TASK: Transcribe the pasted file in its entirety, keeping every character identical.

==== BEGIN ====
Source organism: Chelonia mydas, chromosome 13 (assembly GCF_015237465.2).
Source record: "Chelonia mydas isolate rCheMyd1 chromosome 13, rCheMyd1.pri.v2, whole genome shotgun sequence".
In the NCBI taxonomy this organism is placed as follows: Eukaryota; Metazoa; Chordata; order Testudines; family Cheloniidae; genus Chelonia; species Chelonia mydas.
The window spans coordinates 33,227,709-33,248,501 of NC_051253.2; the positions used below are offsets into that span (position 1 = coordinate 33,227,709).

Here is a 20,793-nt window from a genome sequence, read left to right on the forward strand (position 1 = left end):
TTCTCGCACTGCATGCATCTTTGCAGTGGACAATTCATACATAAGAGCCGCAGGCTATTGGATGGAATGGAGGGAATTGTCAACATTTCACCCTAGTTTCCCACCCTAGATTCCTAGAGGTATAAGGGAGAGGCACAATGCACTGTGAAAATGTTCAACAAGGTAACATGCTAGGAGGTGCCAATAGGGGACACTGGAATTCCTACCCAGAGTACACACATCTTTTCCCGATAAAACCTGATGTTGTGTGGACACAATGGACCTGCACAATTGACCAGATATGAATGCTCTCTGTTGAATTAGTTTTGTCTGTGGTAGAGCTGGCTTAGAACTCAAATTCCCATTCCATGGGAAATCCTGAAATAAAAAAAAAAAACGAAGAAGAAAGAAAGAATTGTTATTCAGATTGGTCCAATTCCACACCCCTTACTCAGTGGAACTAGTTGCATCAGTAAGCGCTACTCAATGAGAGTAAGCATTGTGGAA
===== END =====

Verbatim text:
Source organism: Chelonia mydas, chromosome 13 (assembly GCF_015237465.2).
Source record: "Chelonia mydas isolate rCheMyd1 chromosome 13, rCheMyd1.pri.v2, whole genome shotgun sequence".
In the NCBI taxonomy this organism is placed as follows: Eukaryota; Metazoa; Chordata; order Testudines; family Cheloniidae; genus Chelonia; species Chelonia mydas.
The window spans coordinates 33,227,709-33,248,501 of NC_051253.2; the positions used below are offsets into that span (position 1 = coordinate 33,227,709).

Here is a 20,793-nt window from a genome sequence, read left to right on the forward strand (position 1 = left end):
TTCTCGCACTGCATGCATCTTTGCAGTGGACAATTCATACATAAGAGCCGCAGGCTATTGGATGGAATGGAGGGAATTGTCAACATTTCACCCTAGTTTCCCACCCTAGATTCCTAGAGGTATAAGGGAGAGGCACAATGCACTGTGAAAATGTTCAACAAGGTAACATGCTAGGAGGTGCCAATAGGGGACACTGGAATTCCTACCCAGAGTACACACATCTTTTCCCGATAAAACCTGATGTTGTGTGGACACAATGGACCTGCACAATTGACCAGATATGAATGCTCTCTGTTGAATTAGTTTTGTCTGTGGTAGAGCTGGCTTAGAACTCAAATTCCCATTCCATGGGAAATCCTGAAATAAAAAAAAAAAACGAAGAAGAAAGAAAGAATTGTTATTCAGATTGGTCCAATTCCACACCCCTTACTCAGTGGAACTAGTTGCATCAGTAAGCGCTACTCAATGAGAGTAAGCATTGTGGAA